How 2 Players Are Controlling Their NBA Draft Future

Kris Dunn of the Providence Friars controls the ball during a game March 20, 2015, in Columbus, Ohio. 
Jamie Sabau/Getty Images
Kris Dunn of the Providence Friars controls the ball during a game March 20, 2015, in Columbus, Ohio.
Jamie Sabau/Getty Images

Professional-sports selection is a dehumanizing process, especially in the NBA, where you have young, athletic black men inspected like cattle by mostly white, wealthy owners and general managers. Their health is checked; their athletic prowess is tested; they are asked asinine questions that sometimes take things too far and become invasive.

Then, once this is all over, teams take turns selecting them like slaves on an auction block. The athletes are virtually powerless during this process. They have little say in which city they will live. They cannot demand that a team that has survivable chemistry draft them. They must go where they are selected and endure indignities along the way.

Kris Dunn is brilliantly manipulating this system.

“Kris Dunn hasn’t done a team workout with a little more than a week to go before the draft. He’s refusing to do [one-on-none] workouts [and he] will only work out for teams if it’s against Ben Simmons, Brandon Ingram or Jamal Murray, source says," ESPN insider Chad Ford writes.


Further, Adrian Wojnarowski of Yahoo! Sports reports that Dunn’s agent will not release the medical records of the 6-foot-4 point guard from New London, Conn.: “His agents are going to control that process. They don’t want him to go to a team that has a young, established point guard. You look at Boston with Isaiah Thomas, Marcus Smart; Phoenix at No. 4 with Brandon Knight, Eric Bledsoe. Those teams are very likely, I’m told, not going to get Kris Dunn’s medical records.”

By insisting that he only works out with and plays Ben Simmons, Brandon Ingram and Jamal Murray (players expected to be selected higher in the draft), Dunn is stacking the deck in his favor. Demanding to work out only against these players might seem counterintuitive. One could argue that common sense would dictate that Dunn should want to be seen next to players who are inferior to boost his appeal by comparison. Many are voicing that concern. However, upon careful examination, one can see why this strategy is utterly brilliant.

Teams that invited Dunn to work out need to see that he is able to perform on the court in person. Years of playing for Providence are insufficient; NBA coaches and general managers want to see what he can do when running their drills. Dunn is acquiescing to their demands; yet by playing against players expected to go higher in the draft, he is not setting himself up for a lower pick.

If he works out with people who are, to his mind, inferior players, he could lose money if he underperforms. By limiting the workout to those who are considered superior athletes, he has a chance to outperform them and move up, but if he underperforms with them, he will not drop lower in the draft. He is doing what is asked of him, but he is not setting himself up for failure.


As stated above, players who desire to enter professional sports are virtually powerless as they go through the selection process. Dunn is pushing back against this denial of agency—and he is not the only one.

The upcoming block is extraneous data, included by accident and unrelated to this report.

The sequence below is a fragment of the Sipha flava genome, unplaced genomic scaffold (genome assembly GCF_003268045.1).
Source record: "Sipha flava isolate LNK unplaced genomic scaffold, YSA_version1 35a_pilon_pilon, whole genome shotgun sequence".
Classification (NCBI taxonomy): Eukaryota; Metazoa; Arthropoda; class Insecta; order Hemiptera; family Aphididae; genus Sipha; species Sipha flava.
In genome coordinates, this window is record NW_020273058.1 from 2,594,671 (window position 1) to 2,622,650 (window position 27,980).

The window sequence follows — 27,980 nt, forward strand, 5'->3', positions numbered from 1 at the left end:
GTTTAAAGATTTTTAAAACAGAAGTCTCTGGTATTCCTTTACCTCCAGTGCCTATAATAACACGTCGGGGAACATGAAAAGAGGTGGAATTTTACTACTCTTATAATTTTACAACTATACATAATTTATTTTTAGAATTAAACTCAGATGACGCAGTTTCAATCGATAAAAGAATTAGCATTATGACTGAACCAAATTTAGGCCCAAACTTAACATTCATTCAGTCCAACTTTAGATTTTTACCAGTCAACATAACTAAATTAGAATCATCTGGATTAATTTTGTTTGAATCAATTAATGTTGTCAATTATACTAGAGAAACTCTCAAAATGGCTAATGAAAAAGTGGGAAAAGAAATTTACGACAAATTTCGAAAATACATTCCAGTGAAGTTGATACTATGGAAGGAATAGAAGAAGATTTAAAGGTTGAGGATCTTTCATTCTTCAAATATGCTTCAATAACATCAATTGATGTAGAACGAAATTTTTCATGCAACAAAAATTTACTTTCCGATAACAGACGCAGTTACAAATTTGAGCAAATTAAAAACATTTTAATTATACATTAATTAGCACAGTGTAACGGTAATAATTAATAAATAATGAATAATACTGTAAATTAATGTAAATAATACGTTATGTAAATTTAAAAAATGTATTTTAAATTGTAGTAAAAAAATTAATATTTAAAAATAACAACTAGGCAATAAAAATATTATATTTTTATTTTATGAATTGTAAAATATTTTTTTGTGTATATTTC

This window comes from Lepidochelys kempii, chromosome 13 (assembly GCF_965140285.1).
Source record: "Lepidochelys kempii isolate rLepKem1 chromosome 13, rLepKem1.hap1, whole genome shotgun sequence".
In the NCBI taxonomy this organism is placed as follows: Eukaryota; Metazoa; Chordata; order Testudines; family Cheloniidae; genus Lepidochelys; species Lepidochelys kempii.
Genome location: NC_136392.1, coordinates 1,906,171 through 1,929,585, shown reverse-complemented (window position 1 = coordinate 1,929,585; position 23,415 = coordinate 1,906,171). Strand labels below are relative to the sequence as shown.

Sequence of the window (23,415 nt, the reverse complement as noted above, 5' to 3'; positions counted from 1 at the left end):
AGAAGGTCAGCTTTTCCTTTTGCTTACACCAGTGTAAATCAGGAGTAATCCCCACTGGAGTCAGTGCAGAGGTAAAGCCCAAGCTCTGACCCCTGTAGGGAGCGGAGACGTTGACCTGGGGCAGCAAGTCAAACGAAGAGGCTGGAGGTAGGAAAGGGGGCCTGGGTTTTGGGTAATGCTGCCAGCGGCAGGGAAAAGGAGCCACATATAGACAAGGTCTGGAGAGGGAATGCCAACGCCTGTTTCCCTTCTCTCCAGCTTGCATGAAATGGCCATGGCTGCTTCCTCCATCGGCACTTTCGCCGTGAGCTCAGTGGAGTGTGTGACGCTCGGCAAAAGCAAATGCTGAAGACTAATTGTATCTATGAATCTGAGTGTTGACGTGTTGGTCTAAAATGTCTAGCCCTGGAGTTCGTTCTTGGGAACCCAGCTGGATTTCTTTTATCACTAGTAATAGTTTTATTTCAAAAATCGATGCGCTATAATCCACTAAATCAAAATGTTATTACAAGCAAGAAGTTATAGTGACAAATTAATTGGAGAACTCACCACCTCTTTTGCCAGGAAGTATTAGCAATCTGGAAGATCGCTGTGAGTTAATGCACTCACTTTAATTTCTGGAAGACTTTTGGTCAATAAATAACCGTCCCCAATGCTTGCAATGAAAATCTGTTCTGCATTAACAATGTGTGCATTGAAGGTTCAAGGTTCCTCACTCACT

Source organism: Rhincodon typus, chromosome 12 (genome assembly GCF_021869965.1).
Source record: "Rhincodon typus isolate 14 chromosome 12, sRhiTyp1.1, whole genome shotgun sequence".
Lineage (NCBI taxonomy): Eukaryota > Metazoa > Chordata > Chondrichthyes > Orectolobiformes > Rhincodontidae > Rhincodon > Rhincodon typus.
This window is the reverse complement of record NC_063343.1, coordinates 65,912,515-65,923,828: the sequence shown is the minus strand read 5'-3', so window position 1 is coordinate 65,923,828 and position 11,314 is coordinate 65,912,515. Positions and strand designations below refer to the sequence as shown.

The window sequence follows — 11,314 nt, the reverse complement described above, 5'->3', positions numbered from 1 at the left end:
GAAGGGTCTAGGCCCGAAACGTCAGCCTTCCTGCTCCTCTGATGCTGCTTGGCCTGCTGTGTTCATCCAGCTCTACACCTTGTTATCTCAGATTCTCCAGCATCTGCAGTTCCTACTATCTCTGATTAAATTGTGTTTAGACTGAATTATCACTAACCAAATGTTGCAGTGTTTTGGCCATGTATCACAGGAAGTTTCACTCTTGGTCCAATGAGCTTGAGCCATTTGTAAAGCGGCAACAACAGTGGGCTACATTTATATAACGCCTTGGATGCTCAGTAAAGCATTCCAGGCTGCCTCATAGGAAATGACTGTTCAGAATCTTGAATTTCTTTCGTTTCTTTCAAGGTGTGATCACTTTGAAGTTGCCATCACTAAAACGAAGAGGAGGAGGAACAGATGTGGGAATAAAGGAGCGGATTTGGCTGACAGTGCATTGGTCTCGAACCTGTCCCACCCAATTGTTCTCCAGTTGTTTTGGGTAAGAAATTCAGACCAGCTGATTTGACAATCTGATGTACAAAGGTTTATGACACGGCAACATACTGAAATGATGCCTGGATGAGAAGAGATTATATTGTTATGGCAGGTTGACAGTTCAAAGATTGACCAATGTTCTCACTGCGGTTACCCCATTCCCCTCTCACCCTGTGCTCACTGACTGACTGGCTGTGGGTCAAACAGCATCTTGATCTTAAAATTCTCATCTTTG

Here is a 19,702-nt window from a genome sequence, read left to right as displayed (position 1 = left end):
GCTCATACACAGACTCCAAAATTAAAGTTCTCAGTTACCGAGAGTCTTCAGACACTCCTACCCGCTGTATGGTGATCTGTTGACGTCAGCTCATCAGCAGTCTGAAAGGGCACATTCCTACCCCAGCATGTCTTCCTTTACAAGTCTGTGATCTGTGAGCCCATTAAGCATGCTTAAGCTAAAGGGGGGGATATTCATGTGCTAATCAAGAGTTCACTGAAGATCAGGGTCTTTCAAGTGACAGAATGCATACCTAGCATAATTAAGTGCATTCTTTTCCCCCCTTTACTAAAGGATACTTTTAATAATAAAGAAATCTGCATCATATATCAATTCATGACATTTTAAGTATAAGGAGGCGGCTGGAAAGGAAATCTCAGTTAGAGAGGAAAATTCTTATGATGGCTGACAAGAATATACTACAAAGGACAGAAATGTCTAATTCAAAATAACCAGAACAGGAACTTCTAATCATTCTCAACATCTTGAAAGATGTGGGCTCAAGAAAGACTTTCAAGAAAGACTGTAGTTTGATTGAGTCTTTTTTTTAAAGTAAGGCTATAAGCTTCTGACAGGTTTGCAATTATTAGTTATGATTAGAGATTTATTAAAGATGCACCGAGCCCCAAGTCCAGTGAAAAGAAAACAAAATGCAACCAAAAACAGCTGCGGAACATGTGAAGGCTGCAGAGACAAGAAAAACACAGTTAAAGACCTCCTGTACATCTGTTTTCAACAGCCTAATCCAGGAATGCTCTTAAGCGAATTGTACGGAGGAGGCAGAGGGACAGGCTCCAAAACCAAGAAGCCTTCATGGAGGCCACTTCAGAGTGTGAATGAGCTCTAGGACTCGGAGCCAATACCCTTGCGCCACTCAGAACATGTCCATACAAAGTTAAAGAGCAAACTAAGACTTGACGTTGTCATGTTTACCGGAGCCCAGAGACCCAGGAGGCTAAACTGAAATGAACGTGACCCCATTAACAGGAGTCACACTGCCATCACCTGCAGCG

Ben Simmons #25 of the LSU Tigers dribbles the ball during the game against the Tennessee Volunteers during the quarterfinals of the SEC Basketball Tournament at Bridgestone Arena on March 11, 2016 in Nashville, Tennessee.
Ben Simmons of the Louisiana State University Tigers dribbles the ball during a game March 11, 2016, in Nashville, Tenn.
Andy Lyons/Getty Images

Louisiana State University’s Ben Simmons, the presumptive first overall pick in the draft, initially declined the Philadelphia 76ers invitation to work out. According to ESPN, he would not do individual workouts unless the team promised to pick him first. This move represents an attempt on the part of Simmons to control where he will spend the first years of his career. While this is not something every player can do, considering both the relative lack of depth in this year’s draft class and the exceptional athletic prowess of Simmons, this is a gamble worth taking.

The 76ers will select him, but in doing so they risk bringing in a player who could be, shall we say, less than enthusiastic playing for the team. If Simmons is not selected by the team for which he desires to play (the Los Angeles Lakers), he is, nevertheless, controlling his selection process, and I can have nothing but respect for a man who has found a way to do things his way while remaining the presumptive No. 1 pick.


The NBA selection process is predicated on the notion that athletes should be humbled and honored to be selected by a team and, therefore, meekly fall in line with a dehumanizing process that compromises their agency. In the eyes of many, the trade-off is that athletes are well-compensated upon being drafted. Dunn and Simmons teach us that while this power imbalance can never be fully undone, there are ways that players can influence where they go, and how high they are selected, even after they are inspected like cattle.

Lawrence Ware is a progressive writer in a conservative state. A frequent contributor to Counterpunch and Dissent magazine, he is also a contributing editor of NewBlackMan (in Exile) and the Democratic Left. He has been featured in the New York Times and discussed race and politics on HuffPost Live, NPR and Public Radio International. Ware’s book on the life and thought of C.L.R. James will be published by Verso Books in the fall of 2017. Follow him on Twitter.

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